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Should You Ever Decline An Interview?

For admission to most programs at top colleges an interview is an optional part of the application. Some college’s say that they want to interview all candidates, while others say that it won’t affect your application negatively if you choose not to interview. It is typically only those who are applying to programs such as business or medicine that have to interview.

So, if thoughts of clammy hands and hard questions spring to mind when you think about an interview, it’s easy to say, “Well it’s not necessary. I won’t risk it.”

However, one should never pass up the chance to talk further about their application. Interviewers know they are dealing with high school students whose interview experience may only extend to an interview for a job at the local ice cream shop. While that is no excuse for a sloppy or unprepared interview, you’re not going to be walking into the stuffy atmosphere you fear.

An interview is really just a conversation. If you are a student that is looking at a top college, then you will have had many achievements about which you are passionate. Steer the interview towards these areas that you are confident about and have meaning to you, and you will find that you can talk about them with ease.

Furthermore, your interviewer is not going to be some stodgy admissions officer peering over his glasses with skepticism about your application. Typically, interviews are done either by alums who are eager to help shape a new class of their alma mater and enjoy meeting prospective students, or by a college student working with the admissions committee. These people are not out to hurt you, but rather get a better sense of who you are as a person.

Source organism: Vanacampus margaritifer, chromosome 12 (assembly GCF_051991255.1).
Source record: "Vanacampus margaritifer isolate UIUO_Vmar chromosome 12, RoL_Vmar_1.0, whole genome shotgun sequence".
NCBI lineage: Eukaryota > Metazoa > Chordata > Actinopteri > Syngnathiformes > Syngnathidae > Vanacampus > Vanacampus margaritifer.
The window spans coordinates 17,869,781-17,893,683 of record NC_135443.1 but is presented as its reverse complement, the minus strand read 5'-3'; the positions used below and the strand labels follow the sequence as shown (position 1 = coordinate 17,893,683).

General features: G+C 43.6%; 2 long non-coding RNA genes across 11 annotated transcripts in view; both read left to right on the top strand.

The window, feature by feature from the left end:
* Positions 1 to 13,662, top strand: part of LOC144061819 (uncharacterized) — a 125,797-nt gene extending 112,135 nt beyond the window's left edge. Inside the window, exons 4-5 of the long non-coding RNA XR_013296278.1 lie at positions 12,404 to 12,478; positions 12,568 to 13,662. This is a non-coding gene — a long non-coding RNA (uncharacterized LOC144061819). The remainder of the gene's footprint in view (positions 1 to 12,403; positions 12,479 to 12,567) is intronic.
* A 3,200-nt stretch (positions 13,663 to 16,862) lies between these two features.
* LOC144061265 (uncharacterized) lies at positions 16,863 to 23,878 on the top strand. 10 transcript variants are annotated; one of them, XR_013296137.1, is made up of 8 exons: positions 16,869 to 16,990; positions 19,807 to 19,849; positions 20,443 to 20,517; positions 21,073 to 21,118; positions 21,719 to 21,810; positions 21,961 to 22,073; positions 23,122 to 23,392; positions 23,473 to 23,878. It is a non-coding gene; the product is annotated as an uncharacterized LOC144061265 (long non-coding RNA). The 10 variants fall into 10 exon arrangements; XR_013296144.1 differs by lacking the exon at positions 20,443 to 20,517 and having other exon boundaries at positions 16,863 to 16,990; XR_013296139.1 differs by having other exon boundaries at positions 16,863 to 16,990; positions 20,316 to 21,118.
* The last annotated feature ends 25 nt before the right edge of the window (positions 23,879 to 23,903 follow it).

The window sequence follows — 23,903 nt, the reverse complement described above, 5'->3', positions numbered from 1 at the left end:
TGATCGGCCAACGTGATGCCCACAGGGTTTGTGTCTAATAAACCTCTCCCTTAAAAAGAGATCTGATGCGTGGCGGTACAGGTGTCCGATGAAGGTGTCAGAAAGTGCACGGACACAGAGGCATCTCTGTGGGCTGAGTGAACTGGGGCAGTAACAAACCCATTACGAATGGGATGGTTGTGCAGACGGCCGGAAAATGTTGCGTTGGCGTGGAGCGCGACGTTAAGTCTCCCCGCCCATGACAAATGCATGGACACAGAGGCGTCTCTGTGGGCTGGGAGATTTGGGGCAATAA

The interview is the best chance you have to elaborate on your application, and it’s a mistake to pass it up out of fear.  The best college’s receive applications from students with myriad accomplishments, and at some point it becomes hard for them to distinguish one A-student that is editor of their school newspaper with a 2100 SAT score from another. The interview is your chance to speak in more detail about your accomplishments and give the school a chance to see what these accomplishments meant to you. Don’t pass it up!
This article is titled, “Should You Ever Decline An Interview?.”  It was written by Jon B, who is a writer for Top Test Prep’s team.

To learn more about Top Test Prep’s programs, call (800) 501-Prep or visit TopTestPrep.com.

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